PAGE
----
Please use this identifier to cite or link to this item: doi:10.22028/D291-38316
Title: The influence of task complexity and information value on feedback processing in younger and older adults : No evidence for a positivity bias during feedback-induced learning in older adults
Author(s): Ferdinand, Nicola K.
Language: English
Title: Brain Research
Volume: 1717
Pages: 74-85
Publisher/Platform: Elsevier
Year of Publication: 2019
Free key words: Feedback processing
Event-related potentials
Feedback-related negativity (FRN)
Positivity bias
Old age
DDC notations: 150 Psychology
Publikation type: Journal Article
Abstract: Humans flexibly adapt their behavior using feedback from their environment. This ability is impaired in old age, but recent research suggests this mainly concerns processing of negative feedback and that positive feedback might be spared. The aim of this study was to test this idea of an age-related positivity bias against the possibility of a strategic focus on relevant feedback due to limited processing resources in old age. For this purpose, 17 younger (aged 19 to 28 years) and 18 older (aged 69 to 79 years) adults performed a learning task in which they learned the correct response to a stimulus via feedback. Learning relevance was manipulated by varying the informational value of positive and negative feedback. To manipulate available processing resources, the task was conducted under two difficulty levels. Our results showed no hint of a positivity bias in older adults. On the contrary, we found that they learned worse when the information value of the negative feedback was reduced. This is in line with the idea that the positivity effect in older adults reflects a strategic change in motivation, i.e., older adults preferably process positive information if they have a choice, but they can process negative information as effectively when it is relevant for the task at hand. For younger adults, negative feedback seemed to be more important, too, because it modulated later higher-order feedback processing as indexed by the P3b. They showed reduced working memory updating and a more frontal P3b distribution indicating a higher processing effort in conditions in which the information value of negative feedback was reduced.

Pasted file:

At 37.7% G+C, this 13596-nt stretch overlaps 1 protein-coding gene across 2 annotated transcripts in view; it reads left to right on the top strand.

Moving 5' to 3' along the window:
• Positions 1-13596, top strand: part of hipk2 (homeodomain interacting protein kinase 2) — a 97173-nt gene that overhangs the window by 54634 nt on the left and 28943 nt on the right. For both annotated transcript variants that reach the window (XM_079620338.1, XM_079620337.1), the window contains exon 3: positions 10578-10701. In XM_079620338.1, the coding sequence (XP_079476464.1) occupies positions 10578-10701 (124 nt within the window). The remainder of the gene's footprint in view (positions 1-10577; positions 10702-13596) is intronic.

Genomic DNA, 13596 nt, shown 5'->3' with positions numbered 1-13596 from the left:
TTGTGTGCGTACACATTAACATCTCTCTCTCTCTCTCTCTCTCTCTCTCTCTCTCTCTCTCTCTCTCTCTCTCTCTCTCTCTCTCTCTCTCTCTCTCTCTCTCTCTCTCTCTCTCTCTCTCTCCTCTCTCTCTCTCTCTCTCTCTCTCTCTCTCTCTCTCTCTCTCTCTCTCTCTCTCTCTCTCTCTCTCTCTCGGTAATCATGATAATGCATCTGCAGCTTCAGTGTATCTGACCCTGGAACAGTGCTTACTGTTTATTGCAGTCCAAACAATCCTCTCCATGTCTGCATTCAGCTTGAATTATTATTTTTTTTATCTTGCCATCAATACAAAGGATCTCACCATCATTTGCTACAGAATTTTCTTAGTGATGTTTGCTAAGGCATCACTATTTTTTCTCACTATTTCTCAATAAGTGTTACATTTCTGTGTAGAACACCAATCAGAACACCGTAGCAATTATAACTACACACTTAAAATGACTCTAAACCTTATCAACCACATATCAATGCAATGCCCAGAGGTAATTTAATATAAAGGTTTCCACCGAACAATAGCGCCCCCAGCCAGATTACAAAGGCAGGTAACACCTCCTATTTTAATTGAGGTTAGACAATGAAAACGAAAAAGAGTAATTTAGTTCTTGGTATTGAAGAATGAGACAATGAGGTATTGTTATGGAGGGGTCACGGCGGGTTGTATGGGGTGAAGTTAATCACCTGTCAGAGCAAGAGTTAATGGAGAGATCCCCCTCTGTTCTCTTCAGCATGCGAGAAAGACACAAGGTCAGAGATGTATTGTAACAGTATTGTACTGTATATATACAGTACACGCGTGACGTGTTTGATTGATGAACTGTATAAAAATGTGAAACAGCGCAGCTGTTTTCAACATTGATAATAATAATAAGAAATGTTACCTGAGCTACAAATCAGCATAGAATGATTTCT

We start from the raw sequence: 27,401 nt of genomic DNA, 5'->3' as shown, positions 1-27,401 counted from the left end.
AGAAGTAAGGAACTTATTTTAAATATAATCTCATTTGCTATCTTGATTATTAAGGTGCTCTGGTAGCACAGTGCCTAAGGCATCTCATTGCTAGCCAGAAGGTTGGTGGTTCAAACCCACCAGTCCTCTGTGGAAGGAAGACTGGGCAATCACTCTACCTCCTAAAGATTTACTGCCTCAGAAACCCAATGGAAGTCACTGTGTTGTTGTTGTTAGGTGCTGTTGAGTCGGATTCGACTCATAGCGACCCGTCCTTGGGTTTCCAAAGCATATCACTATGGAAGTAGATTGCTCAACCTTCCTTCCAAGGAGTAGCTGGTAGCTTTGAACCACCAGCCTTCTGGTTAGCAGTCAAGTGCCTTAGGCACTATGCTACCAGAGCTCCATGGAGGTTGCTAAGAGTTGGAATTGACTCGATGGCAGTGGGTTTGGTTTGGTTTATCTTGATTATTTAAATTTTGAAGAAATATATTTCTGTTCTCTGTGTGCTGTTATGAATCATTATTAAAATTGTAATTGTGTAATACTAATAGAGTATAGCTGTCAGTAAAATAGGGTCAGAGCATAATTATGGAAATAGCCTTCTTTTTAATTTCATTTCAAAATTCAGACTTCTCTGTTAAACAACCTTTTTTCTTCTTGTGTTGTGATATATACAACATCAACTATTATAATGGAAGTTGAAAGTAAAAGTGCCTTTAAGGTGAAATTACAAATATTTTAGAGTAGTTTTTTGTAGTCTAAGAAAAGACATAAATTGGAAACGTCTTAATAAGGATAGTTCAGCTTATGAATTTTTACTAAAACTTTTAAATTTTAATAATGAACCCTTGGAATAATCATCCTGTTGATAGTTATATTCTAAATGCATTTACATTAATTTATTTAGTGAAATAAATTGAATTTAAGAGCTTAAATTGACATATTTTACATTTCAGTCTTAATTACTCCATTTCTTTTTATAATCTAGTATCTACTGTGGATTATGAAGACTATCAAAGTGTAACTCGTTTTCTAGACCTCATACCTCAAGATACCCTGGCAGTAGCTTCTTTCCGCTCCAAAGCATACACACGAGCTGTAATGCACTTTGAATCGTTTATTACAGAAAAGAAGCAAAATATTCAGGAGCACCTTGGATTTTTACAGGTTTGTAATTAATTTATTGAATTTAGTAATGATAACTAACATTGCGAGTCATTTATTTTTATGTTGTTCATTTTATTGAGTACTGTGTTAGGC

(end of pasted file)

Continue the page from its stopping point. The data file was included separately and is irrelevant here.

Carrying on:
DOI of the first publication: 10.1016/j.brainres.2019.04.011
URL of the first publication:
Link to this record: urn:nbn:de:bsz:291--ds-383162
ISSN: 0006-8993
Date of registration: 30-Nov-2022
Faculty: HW - Fakultät für Empirische Humanwissenschaften und Wirtschaftswissenschaft
Department: HW - Psychologie
Professorship: HW - Keiner Professur zugeordnet
Collections:SciDok - Der Wissenschaftsserver der Universität des Saarlandes

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